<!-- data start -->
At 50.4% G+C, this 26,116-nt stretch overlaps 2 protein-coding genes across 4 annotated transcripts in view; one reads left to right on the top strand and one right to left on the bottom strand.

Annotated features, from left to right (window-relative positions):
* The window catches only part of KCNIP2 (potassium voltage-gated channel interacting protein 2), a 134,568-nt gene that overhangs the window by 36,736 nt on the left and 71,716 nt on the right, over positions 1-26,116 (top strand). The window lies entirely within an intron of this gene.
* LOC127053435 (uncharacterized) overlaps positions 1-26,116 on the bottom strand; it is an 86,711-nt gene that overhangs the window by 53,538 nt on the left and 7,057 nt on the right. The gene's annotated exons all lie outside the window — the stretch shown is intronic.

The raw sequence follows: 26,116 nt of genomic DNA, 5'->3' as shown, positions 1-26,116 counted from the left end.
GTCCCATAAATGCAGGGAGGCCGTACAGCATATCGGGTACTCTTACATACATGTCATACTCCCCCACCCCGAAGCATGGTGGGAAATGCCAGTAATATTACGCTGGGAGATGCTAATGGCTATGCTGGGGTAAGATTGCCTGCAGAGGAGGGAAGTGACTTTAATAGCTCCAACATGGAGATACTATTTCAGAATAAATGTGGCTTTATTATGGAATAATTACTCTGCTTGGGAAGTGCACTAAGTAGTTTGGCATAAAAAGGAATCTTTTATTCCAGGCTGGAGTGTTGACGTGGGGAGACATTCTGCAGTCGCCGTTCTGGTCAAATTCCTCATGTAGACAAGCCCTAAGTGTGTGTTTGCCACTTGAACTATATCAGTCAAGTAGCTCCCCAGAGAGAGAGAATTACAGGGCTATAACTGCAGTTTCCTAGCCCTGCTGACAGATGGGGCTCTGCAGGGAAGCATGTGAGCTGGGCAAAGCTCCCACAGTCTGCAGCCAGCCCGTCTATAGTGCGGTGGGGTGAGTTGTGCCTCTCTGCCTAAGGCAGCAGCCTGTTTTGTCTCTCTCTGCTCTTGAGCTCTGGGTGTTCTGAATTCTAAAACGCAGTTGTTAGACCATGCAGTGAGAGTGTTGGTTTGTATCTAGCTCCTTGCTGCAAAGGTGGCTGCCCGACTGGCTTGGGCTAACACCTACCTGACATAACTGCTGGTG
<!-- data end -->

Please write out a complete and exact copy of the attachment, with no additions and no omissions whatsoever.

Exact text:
At 50.4% G+C, this 26,116-nt stretch overlaps 2 protein-coding genes across 4 annotated transcripts in view; one reads left to right on the top strand and one right to left on the bottom strand.

Annotated features, from left to right (window-relative positions):
* The window catches only part of KCNIP2 (potassium voltage-gated channel interacting protein 2), a 134,568-nt gene that overhangs the window by 36,736 nt on the left and 71,716 nt on the right, over positions 1-26,116 (top strand). The window lies entirely within an intron of this gene.
* LOC127053435 (uncharacterized) overlaps positions 1-26,116 on the bottom strand; it is an 86,711-nt gene that overhangs the window by 53,538 nt on the left and 7,057 nt on the right. The gene's annotated exons all lie outside the window — the stretch shown is intronic.

The raw sequence follows: 26,116 nt of genomic DNA, 5'->3' as shown, positions 1-26,116 counted from the left end.
GTCCCATAAATGCAGGGAGGCCGTACAGCATATCGGGTACTCTTACATACATGTCATACTCCCCCACCCCGAAGCATGGTGGGAAATGCCAGTAATATTACGCTGGGAGATGCTAATGGCTATGCTGGGGTAAGATTGCCTGCAGAGGAGGGAAGTGACTTTAATAGCTCCAACATGGAGATACTATTTCAGAATAAATGTGGCTTTATTATGGAATAATTACTCTGCTTGGGAAGTGCACTAAGTAGTTTGGCATAAAAAGGAATCTTTTATTCCAGGCTGGAGTGTTGACGTGGGGAGACATTCTGCAGTCGCCGTTCTGGTCAAATTCCTCATGTAGACAAGCCCTAAGTGTGTGTTTGCCACTTGAACTATATCAGTCAAGTAGCTCCCCAGAGAGAGAGAATTACAGGGCTATAACTGCAGTTTCCTAGCCCTGCTGACAGATGGGGCTCTGCAGGGAAGCATGTGAGCTGGGCAAAGCTCCCACAGTCTGCAGCCAGCCCGTCTATAGTGCGGTGGGGTGAGTTGTGCCTCTCTGCCTAAGGCAGCAGCCTGTTTTGTCTCTCTCTGCTCTTGAGCTCTGGGTGTTCTGAATTCTAAAACGCAGTTGTTAGACCATGCAGTGAGAGTGTTGGTTTGTATCTAGCTCCTTGCTGCAAAGGTGGCTGCCCGACTGGCTTGGGCTAACACCTACCTGACATAACTGCTGGTG